Council amalgamation has cost $49M to date

Merger costs are escalating. Archive 2016

It has cost Central Coast Council almost $39M more to amalgamate on top of the $10M it got from the NSW Government’s implementation fund.

The costs were an estimation given to councillors in a report on Monday night, July 27, the same night that they adopted the Operational Plan for this financial year.

Costs included $8.3M to harmonise salaries and to resolve back dated entitlements for staff of the former Councils.

It will take until June 2022 to complete the amalgamation process, but Council CEO, Gary Murphy, said it would take a decade for the benefits to be seen and all the consolidation to be bedded down.

Speaking during the meeting, Cr Chris Holstein agreed that it would take a decade for the benefits to show, but wondered if the ward system should go.

Cr Jane Smith successfully recommended that the amalgamation report be adopted with an amendment that council look at governance models.

She said that the original State Government report that suggested amalgamations said that larger councils could have local boards to ensure local identity and representation.

Cr Smith wants the council to continue to discuss better ways to meet the needs of the diverse community. The report will be forwarded to the Minister for Local Government, the Office of Local Government and Local Government NSW. In July 2019, Council assigned a program co-ordinator to track progress on amalgamation projects.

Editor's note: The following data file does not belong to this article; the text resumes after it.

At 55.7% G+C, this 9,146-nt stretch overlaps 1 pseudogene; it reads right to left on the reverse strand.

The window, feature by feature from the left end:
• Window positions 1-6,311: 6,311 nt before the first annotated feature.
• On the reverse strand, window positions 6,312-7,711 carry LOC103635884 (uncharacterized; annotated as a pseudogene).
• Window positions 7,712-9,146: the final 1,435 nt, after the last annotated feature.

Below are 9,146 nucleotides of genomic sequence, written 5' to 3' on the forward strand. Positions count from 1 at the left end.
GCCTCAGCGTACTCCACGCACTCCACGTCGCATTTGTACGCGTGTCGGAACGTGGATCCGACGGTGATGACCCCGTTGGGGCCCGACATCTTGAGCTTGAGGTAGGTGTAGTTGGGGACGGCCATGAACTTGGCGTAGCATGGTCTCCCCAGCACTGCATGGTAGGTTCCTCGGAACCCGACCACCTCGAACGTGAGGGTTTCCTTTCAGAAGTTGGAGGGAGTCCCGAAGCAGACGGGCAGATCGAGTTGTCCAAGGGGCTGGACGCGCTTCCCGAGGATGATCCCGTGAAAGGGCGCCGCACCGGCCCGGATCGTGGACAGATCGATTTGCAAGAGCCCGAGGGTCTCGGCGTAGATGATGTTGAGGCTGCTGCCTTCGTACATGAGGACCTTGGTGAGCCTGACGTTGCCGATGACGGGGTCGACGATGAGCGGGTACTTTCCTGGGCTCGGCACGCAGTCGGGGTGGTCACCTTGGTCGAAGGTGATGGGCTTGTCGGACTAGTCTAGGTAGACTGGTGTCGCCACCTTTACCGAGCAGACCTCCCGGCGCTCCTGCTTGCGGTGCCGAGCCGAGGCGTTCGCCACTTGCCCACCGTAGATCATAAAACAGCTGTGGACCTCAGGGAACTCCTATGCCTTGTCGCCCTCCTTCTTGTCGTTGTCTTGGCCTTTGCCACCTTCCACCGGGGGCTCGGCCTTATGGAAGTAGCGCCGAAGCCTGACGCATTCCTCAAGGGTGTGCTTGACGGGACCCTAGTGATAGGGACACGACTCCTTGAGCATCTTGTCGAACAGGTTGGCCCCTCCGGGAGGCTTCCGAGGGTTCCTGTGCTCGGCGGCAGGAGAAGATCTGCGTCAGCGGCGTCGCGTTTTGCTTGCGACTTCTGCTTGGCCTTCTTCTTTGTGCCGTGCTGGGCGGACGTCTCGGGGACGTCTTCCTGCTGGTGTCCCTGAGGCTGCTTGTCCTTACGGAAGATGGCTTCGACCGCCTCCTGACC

This involved monitoring 173 projects, with 790 discrete actions within them that needed to be completed, all of differing complexities. By June 30, 127 of the 173 projects had been completed (73 percent), and 650 of the 790 individual actions completed (82 percent).

The former Wyong Shire and Gosford City Councils became Central Coast Council in May, 2016. A Program Management Office (PMO) was established to co-ordinate and manage the consolidation of systems, processes and people. The PMO divided the program of work into 20 work streams, with projects and actions within each work stream.

A number of major projects still remain, including the consolidated Local Environment Plan and Development Control Plan, rates harmonization, and new IT systems, prior to being fully consolidated.

Council received $10M from the NSW Government’s Stronger Communities Fund to kick start the delivery of infrastructure and service projects. Of the 10 projects identified as recipients of this grant fund, only one hasn’t been completed.

That project, to improve accessibility at community facilities and other council sites, will be completed by the end of September, 2020. Completed projects included: Umina and Niagara park playground upgrades; Avoca Beach foreshore protection works; Austin Butler Oval and Woy Woy Tennis amenities redeveloped; Starting blocks and electronic timing system at Peninsula Leisure Centre; Drainage and irrigation system at Alan Davidson Oval; Traffic flow improvements in Terrigal CBD; Elfin Hill Rd foreshore protection works; and, San Remo BMX track facilities.

Merilyn Vale